I've suggested an experiment involving a rapidly reproducing unicellular organism whose genome is engineered so as to be missing genes encoding a target mechanism. Place the organism under selective pressure and observe it to see if the genes or a subset of them evolve. The objection is that geologic time periods cannot be encompassed in a lab experiment.

I also remmember reading Simon conway morris's recent book 'Lifes Solution' describing the optimisation of the genetic code. As I worte in my blog:

Stephen J. Freeland and Laurence D. Hurst used computer simulations to look at exactly how efficient the genetic code is in relation to what might otherwise have been?

Freeland and Lawrence had to place within there computer program all the nuances seen in nature such as the observed increase in relative frequency of mutations due to mistakes seen at the third position of the triplet mRNA during translation. Mistakes occur frequently at this position due to a weak-binding affinity between mRNA and tRNA dubbed a ‘wobble’ by DNA’s co discoverer Francis Crick.

Codon’s which code for the same amino acid due to redundancy of the should usually differ by there last letters (third base) so the common mistakes generated by weak binding at the third base in a codon generate a (wobble). So mistakes at the third position in a codon often give the same amino acid as was initially intended.Freeland and Lawrence randomised the genetic code leading to a massive number of alternate possible codes, one in a hundred million then compared the efficiency in terms of redundancy .They produced the bell curve with almost all there computer generate codes being in the bell –when comparing the efficiency of the bell curve codes with the code we have within us they found our natural code was far far more efficient .

Freeland and Lawrence tell it like this ‘…the natural genetic code shows evidence of optimisation, two orders of magnitude higher than has been suggested previously…..under our model, of 1 million random variant codes produced ,only 1 better …than the natural code –our genetic code is quite literally 1 in a million !’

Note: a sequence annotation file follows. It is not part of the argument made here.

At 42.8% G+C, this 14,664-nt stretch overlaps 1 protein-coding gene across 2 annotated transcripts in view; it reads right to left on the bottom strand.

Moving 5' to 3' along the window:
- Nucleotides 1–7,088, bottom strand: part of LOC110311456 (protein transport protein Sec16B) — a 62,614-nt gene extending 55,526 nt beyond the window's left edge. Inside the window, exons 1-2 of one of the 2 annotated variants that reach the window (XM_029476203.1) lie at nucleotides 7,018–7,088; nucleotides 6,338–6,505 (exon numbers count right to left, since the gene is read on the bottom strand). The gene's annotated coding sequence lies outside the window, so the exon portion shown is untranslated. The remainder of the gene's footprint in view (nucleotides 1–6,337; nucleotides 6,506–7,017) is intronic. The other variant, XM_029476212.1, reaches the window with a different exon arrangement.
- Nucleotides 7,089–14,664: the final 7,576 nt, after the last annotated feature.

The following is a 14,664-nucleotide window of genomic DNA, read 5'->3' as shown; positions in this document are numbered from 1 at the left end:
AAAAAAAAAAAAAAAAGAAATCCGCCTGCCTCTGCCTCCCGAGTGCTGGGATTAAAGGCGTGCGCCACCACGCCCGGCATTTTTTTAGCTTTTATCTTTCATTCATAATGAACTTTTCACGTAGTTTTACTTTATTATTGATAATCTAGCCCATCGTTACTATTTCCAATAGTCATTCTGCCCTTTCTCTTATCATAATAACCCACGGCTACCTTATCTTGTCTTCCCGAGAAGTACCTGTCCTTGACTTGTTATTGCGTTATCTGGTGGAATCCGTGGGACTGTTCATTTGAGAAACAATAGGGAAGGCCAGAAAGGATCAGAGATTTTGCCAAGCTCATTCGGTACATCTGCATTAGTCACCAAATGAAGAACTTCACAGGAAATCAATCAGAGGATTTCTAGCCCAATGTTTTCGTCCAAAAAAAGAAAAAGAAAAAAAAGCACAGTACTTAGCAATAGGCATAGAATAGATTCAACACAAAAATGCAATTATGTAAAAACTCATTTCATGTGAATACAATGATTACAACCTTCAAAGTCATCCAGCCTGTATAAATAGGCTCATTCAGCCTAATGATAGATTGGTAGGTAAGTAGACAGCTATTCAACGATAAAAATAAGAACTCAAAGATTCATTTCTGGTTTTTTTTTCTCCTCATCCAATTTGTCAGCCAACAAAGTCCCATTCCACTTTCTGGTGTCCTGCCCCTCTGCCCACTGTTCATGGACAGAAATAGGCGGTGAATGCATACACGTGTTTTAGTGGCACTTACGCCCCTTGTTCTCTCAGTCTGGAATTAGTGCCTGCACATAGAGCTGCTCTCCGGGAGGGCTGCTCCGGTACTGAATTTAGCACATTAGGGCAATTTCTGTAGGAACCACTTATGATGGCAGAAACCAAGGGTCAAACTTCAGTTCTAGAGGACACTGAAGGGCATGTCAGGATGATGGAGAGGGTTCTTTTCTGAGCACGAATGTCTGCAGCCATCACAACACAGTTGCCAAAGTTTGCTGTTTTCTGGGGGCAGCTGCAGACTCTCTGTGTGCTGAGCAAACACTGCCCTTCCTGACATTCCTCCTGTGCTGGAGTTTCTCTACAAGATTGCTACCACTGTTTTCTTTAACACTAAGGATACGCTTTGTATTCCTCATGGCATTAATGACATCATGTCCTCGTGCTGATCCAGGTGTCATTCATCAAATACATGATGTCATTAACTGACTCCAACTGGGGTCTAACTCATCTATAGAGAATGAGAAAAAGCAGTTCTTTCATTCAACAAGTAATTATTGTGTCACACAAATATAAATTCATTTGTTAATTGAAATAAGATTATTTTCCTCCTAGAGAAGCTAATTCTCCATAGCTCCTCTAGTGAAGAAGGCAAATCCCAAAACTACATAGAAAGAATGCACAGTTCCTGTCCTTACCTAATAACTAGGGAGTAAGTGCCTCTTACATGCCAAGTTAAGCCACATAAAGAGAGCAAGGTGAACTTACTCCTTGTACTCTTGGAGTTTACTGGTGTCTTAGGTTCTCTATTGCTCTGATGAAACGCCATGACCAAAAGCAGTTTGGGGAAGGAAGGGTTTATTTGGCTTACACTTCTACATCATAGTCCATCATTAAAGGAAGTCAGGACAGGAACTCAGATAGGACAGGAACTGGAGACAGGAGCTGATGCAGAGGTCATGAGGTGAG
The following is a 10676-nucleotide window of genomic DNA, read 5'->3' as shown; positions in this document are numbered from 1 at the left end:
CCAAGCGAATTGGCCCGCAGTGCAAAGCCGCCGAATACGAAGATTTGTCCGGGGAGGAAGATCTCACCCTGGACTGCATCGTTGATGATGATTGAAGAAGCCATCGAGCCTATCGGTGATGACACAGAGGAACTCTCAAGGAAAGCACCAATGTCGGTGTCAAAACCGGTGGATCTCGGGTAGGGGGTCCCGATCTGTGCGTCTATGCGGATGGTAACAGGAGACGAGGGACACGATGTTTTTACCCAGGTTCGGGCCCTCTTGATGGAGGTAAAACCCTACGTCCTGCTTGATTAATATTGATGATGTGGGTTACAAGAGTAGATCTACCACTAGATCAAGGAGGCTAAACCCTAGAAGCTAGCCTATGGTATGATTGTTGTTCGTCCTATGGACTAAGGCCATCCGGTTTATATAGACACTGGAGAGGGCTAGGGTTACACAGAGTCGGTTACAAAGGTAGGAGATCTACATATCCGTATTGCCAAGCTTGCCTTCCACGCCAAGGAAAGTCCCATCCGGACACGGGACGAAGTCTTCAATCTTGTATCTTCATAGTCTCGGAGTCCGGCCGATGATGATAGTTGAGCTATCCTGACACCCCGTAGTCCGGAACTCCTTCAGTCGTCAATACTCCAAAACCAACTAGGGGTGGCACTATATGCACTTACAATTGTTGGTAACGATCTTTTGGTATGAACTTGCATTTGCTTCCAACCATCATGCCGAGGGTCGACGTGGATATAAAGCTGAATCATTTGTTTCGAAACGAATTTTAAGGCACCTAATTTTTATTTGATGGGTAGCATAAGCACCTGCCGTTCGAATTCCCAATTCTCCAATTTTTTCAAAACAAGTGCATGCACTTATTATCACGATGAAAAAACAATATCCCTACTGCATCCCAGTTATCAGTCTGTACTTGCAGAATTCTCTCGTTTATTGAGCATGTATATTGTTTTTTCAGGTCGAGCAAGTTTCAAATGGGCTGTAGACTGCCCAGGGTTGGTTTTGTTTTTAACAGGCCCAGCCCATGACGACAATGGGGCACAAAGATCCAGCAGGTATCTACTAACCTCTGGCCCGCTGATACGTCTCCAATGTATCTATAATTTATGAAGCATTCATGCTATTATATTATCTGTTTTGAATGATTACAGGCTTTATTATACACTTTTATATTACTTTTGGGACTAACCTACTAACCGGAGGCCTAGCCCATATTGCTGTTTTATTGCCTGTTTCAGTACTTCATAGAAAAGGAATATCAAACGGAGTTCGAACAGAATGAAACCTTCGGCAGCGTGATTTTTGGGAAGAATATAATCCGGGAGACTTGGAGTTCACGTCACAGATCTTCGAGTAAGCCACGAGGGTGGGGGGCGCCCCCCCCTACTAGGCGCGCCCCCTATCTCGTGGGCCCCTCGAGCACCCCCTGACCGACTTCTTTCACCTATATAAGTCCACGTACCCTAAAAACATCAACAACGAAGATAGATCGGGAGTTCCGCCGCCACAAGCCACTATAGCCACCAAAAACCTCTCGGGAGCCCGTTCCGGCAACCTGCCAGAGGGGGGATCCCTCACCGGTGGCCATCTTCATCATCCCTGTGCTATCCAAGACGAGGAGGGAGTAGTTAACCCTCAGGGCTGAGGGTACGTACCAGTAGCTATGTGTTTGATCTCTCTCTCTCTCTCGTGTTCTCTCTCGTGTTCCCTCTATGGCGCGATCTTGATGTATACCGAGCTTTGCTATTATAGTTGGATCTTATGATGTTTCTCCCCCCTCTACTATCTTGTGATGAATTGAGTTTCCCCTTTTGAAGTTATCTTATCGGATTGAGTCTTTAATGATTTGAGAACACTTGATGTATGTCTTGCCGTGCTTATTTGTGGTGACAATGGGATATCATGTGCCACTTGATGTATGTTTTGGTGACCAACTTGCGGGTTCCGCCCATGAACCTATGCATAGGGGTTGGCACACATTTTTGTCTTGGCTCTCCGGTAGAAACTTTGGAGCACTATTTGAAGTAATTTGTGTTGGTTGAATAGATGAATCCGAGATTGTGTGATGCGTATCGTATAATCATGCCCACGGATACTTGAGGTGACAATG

I believe the existence of the genetic code is excellent evidence for ID.

Could it be that Macroevolution was a 1 time only event ?
Cheers,
Mike


There is no evidence of life elsewhere in the universe and narrow range values exists for universal constants consistent with favorable conditions for life. Add the huge obstacles barring a plausible theory for life's origins and you have a basis upon which to hypothesize that life is the end-product of intelligence.

 
At 11:58 PM, Anonymous Mike Godfrey said...

Hi William'
thanks for your reply,
It seems strange that all these mechanism are devoted to restricting the number and diversity of DNA damage, yet 'random' mutation plus natural selection work best I think when theres a wide range of mutations to select for -antibiotic resistance a case in point.
It also seems as if there really isn't anything random about mutations -as these as Mike Gene says can be seen as a form of homeostasis -where in some instances of stress the organism can purposely increase the number of mutations, in a bit for survival.
Interesting stuff,
cheers,
Mike